Posts Tagged ‘Carl Levin’


This article originally appeared at LobeLog.

When is a coup not a coup? When calling it that carries repercussions that make a bad situation worse.

US President Barack Obama is struggling with recent events in Egypt. Once again he’s presented with a situation in the Middle East where he has few good options but is still facing expectations based on a long history of US influence over events — an influence that is no longer situated in reality.

In contrast to the revolution that deposed Hosni Mubarak two years ago, the ouster of Mohammed Morsi raises some profound questions, not only for foreign powers, but for Egyptians themselves. There is no doubt that Morsi brought a lot of this on himself. He neglected the major issue for almost all Egyptians, the economy; he shamelessly tried to grab dictatorial powers; he did not follow through on his campaign promises to include the widest spectrum of Egyptians in his government; and, when confronted with all of this, he remained obstinate. (more…)

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My wrap-up of reporting on the AIPAC conference and implications for war with Iran. Again, I ask, is this really something Mighty AIPAC needed to be afraid of? Oringinally appeared at Inter Press Service News

WASHINGTON, Mar 7, 2012 (IPS) – More than 10,000 U.S. citizens descended on Capitol Hill Tuesday under the direction of the American Israel Public Affairs Committee (AIPAC), the leading voice of the powerful Israel lobby here, to urge their congressional representatives to take a more

Mitt Romney addressed AIPAC's policy conference via satellite feed

aggressive stance towards Iran.

Their swarming of Congressional offices marked the final act of their annual three-day conference, which this year featured speeches by President Barack Obama, Israeli Prime Minister Benjamin Netanyahu, three of the four leading Republican contenders for the White House this fall, and the top leaders of both parties in Congress.

The dominant theme of the conference was Iran’s presumed effort to develop nuclear weapons and what to do about it. The tone was heavily tilted toward actual or an increased threat of military action. This stands in stark contrast to Tuesday’s announcement that the U.S., United Kingdom, France, China, Russia and Germany had agreed to resume talks with Iran in hopes of reaching a diplomatic resolution on the Iranian nuclear programme.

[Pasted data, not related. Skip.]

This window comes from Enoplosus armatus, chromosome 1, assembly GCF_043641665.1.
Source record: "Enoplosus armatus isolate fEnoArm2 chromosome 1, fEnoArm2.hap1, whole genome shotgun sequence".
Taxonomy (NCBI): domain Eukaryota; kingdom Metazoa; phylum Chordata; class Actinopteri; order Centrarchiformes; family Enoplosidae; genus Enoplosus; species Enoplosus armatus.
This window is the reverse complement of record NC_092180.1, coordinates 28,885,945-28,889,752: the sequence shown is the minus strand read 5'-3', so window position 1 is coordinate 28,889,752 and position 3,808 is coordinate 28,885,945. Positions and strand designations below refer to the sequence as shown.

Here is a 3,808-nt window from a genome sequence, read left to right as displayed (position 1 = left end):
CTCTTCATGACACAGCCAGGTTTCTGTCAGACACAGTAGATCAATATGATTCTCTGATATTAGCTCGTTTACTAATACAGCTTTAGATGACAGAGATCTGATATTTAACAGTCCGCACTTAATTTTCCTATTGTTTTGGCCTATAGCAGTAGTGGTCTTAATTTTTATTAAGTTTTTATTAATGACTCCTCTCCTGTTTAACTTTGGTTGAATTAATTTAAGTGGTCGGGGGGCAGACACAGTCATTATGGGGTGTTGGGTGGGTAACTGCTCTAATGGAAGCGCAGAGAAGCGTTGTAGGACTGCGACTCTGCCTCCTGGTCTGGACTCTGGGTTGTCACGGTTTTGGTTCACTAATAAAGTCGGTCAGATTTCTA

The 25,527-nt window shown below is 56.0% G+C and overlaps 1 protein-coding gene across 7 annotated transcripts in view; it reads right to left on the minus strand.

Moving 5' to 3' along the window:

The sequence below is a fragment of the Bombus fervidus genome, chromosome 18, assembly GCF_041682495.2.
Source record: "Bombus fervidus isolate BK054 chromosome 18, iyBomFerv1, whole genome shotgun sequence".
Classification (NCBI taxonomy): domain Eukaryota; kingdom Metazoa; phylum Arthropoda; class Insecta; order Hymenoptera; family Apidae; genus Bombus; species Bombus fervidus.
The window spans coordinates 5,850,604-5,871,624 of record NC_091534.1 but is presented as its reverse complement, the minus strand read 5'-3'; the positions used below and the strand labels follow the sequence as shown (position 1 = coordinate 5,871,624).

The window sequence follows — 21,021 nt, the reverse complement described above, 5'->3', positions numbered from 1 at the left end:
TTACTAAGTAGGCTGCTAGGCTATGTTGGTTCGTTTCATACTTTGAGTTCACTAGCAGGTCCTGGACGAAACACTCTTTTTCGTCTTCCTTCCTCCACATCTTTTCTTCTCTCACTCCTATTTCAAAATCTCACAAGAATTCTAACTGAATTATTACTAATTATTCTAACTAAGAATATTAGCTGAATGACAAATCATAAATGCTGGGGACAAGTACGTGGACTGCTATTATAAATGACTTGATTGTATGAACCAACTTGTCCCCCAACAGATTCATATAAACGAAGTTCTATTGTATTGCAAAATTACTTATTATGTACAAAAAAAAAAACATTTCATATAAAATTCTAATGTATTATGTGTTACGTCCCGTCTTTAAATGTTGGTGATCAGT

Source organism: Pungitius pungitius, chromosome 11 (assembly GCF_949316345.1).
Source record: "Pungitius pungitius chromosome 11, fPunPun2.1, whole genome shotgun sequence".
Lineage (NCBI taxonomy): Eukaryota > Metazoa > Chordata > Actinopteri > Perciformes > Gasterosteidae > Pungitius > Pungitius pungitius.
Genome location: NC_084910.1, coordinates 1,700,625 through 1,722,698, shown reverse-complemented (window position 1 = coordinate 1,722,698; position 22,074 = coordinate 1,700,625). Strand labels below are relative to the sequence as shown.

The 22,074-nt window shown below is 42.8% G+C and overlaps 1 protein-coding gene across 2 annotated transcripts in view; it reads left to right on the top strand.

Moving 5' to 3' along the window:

President Obama’s speech, at the conference’s opening plenary and ahead of his meeting with Netanyahu the following day, reaffirmed his administration’s policy of applying “crippling” economic sanctions on Iran and leaving the military option as a last resort.

For his part, Netanyahu, who has recently been increasingly vocal about the need for stronger action regarding Iran, tried to strike a balance between avoiding a confrontational tone with Obama similar to the one he took during his controversial trip to Washington for last year’s AIPAC conference, and holding fast to his position that sanctions and diplomacy are not succeeding in their aim to deter Iran from its alleged pursuit of nuclear weapons.

One key area of disagreement between Netanyahu and Obama is where the critical “red line” would be drawn with Iran. Would it be at the point where Iran was about to actually acquire a nuclear weapon, or merely at it gaining the technical capability to do so, a point many analysts believe Iran has already reached.  (more…)

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